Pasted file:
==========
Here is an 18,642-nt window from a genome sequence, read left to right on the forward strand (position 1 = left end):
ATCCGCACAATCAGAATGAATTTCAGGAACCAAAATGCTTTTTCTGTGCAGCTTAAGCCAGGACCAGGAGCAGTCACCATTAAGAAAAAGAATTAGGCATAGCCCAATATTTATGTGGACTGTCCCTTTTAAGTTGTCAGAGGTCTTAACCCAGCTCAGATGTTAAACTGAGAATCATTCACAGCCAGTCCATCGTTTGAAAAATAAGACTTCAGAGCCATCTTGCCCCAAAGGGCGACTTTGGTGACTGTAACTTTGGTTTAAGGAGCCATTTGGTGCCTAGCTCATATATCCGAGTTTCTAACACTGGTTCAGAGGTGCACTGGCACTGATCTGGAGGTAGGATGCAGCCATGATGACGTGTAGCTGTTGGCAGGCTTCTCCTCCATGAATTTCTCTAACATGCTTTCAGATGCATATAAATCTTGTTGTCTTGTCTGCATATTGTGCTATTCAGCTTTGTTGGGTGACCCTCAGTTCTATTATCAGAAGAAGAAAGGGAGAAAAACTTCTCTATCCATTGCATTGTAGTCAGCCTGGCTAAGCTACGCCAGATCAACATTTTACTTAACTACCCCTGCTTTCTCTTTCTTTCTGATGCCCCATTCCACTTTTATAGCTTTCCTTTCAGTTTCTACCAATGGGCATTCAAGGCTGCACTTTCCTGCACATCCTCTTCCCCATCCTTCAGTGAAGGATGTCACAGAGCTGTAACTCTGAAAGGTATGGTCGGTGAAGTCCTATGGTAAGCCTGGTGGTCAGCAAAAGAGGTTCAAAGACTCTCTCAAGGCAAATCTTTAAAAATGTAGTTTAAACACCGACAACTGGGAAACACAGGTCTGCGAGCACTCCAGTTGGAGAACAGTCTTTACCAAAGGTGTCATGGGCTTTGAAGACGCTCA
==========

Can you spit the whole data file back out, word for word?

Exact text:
Here is an 18,642-nt window from a genome sequence, read left to right on the forward strand (position 1 = left end):
ATCCGCACAATCAGAATGAATTTCAGGAACCAAAATGCTTTTTCTGTGCAGCTTAAGCCAGGACCAGGAGCAGTCACCATTAAGAAAAAGAATTAGGCATAGCCCAATATTTATGTGGACTGTCCCTTTTAAGTTGTCAGAGGTCTTAACCCAGCTCAGATGTTAAACTGAGAATCATTCACAGCCAGTCCATCGTTTGAAAAATAAGACTTCAGAGCCATCTTGCCCCAAAGGGCGACTTTGGTGACTGTAACTTTGGTTTAAGGAGCCATTTGGTGCCTAGCTCATATATCCGAGTTTCTAACACTGGTTCAGAGGTGCACTGGCACTGATCTGGAGGTAGGATGCAGCCATGATGACGTGTAGCTGTTGGCAGGCTTCTCCTCCATGAATTTCTCTAACATGCTTTCAGATGCATATAAATCTTGTTGTCTTGTCTGCATATTGTGCTATTCAGCTTTGTTGGGTGACCCTCAGTTCTATTATCAGAAGAAGAAAGGGAGAAAAACTTCTCTATCCATTGCATTGTAGTCAGCCTGGCTAAGCTACGCCAGATCAACATTTTACTTAACTACCCCTGCTTTCTCTTTCTTTCTGATGCCCCATTCCACTTTTATAGCTTTCCTTTCAGTTTCTACCAATGGGCATTCAAGGCTGCACTTTCCTGCACATCCTCTTCCCCATCCTTCAGTGAAGGATGTCACAGAGCTGTAACTCTGAAAGGTATGGTCGGTGAAGTCCTATGGTAAGCCTGGTGGTCAGCAAAAGAGGTTCAAAGACTCTCTCAAGGCAAATCTTTAAAAATGTAGTTTAAACACCGACAACTGGGAAACACAGGTCTGCGAGCACTCCAGTTGGAGAACAGTCTTTACCAAAGGTGTCATGGGCTTTGAAGACGCTCA